Supersonic Bullets Recording

In late November 2022, our Audio Team, along with a handful of helpful Bohemians, visited the largest shooting range in the Czech Republic. The name of it is Placy Shooting Range, and it is located near the city of Příbram. Our Audio Team traveled there to record a unique and extensive sample pack of a physical phenomenon called supersonic crack.

The view towards the shooting position from the back wall of the 500m mark.

What is a supersonic crack?

When a projectile flies with supersonic speed (i.e. faster than the speed of sound), it creates a shockwave behind itself in the shape of a cone. When the shockwave passes your ears, you hear a loud and sharp sound, similar to a cracking whip or a shot from a small caliber pistol.

But what exactly did we want to record? Simply put: all the possible variations of cracks we could get. From what we learned, the change in sound is mainly influenced by the size of the projectile, as well as the speed and distance of the listener/microphone from the source of the sound.

How did we record it?

One key to the recording process is microphone distances. We wanted to capture a variety of cracks, both from close range and farther distances.

  • Relative microphone positions: How do we orient each microphone? Perpendicular to the shock wave cone’s border was making the most sense for us.
  • Proper microphone types in the right places: The sound will be louder the closer the microphone is placed to the passing projectile. When it comes to longer distances, we can place more sensitive microphones to get the results we’re after, as well as more ambient reflections of the respective sound..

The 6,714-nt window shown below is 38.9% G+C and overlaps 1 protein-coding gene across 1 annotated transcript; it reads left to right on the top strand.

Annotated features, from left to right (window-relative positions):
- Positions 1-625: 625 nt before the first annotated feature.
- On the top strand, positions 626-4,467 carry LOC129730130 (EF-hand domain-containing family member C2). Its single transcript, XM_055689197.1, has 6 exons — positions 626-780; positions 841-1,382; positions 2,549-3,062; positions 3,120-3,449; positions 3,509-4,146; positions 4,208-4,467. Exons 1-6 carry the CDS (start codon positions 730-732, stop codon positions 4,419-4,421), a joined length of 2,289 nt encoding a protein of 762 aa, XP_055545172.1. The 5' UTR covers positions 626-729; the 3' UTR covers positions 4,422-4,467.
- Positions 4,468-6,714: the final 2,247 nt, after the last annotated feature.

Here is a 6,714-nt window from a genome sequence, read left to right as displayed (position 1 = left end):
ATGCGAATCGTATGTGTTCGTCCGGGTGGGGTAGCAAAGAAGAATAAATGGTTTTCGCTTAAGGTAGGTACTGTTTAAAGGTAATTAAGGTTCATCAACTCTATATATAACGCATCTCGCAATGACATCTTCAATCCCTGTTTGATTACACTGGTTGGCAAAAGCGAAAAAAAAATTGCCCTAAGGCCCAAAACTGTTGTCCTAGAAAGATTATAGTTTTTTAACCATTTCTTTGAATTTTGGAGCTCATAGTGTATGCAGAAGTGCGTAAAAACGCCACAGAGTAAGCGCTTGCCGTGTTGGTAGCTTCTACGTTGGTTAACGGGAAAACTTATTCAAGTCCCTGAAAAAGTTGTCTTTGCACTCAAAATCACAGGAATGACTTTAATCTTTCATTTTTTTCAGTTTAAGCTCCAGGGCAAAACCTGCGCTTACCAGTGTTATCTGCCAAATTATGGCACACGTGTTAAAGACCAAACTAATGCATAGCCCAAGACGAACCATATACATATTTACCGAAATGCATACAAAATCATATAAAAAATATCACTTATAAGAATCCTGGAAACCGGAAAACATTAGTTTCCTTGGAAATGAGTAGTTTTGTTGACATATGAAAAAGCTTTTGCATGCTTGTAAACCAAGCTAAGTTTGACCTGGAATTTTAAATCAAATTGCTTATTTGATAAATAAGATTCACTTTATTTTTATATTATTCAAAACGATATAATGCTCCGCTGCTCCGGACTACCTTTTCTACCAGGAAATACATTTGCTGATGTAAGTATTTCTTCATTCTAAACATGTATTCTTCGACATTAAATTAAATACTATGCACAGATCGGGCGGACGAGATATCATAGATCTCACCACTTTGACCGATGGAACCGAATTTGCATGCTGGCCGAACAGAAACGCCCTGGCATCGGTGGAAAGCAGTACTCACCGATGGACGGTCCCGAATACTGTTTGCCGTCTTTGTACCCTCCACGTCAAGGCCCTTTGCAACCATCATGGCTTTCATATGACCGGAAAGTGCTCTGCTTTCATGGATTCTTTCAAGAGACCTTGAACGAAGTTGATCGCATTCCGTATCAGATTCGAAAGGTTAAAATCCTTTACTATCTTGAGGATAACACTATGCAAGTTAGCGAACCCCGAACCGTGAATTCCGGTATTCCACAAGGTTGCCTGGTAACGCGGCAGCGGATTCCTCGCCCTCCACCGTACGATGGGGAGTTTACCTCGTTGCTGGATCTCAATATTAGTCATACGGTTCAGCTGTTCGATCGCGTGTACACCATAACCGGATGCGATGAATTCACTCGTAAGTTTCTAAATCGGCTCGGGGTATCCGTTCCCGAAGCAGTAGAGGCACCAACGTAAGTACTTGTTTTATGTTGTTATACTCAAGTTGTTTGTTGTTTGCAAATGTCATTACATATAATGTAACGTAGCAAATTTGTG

Mic check!

Cover your ears! ...and BANG!

What to look out for?

  • Natural ambiance - animals, insects, even intense tree rustling. When are all of these things silent? During the winter. Considering preparation began at the end of winter in 2021, that meant we waited about a year until the right time presented itself.
  • The shooting itself - The impact of the bullet when it hits the target. We didn´t want the shot sound, and we didn´t want the bullet impact either, as both would muddy the crack we were seeking, which we needed to be crystal clear. There wasn’t much use in waiting a year for birds to leave only to impair the sounds we wanted.

    • The chosen guns were: Scorpion EVO, BCM REECE-16, CZ 600 Range, and Bushmaster BA50.
    • Shot sound reduction was done by involving suppressors for all caliber: 9mm, .223, .308, and 50Cal.
    • Bullet impact sounds were omitted by proper microphone placement which considered the location of impact. The situation was handled by the shooter, who knew about the issue and therefore aimed at the most distant place possible.

In the end, it took us two days and 33 microphone positions to capture the perfect recordings. We learned a lot and came away with hundreds of sounds. Thanks to this amazing experience, we´re going to make Arma Reforger's audio richer, more unique, more believable, and more immersive than ever before.

If you found this article interesting and would like a similar position, be sure to check out our careers page. We are currently looking for a Senior Sound Designer to join our Audio Team.
Published on by Bohemia Interactive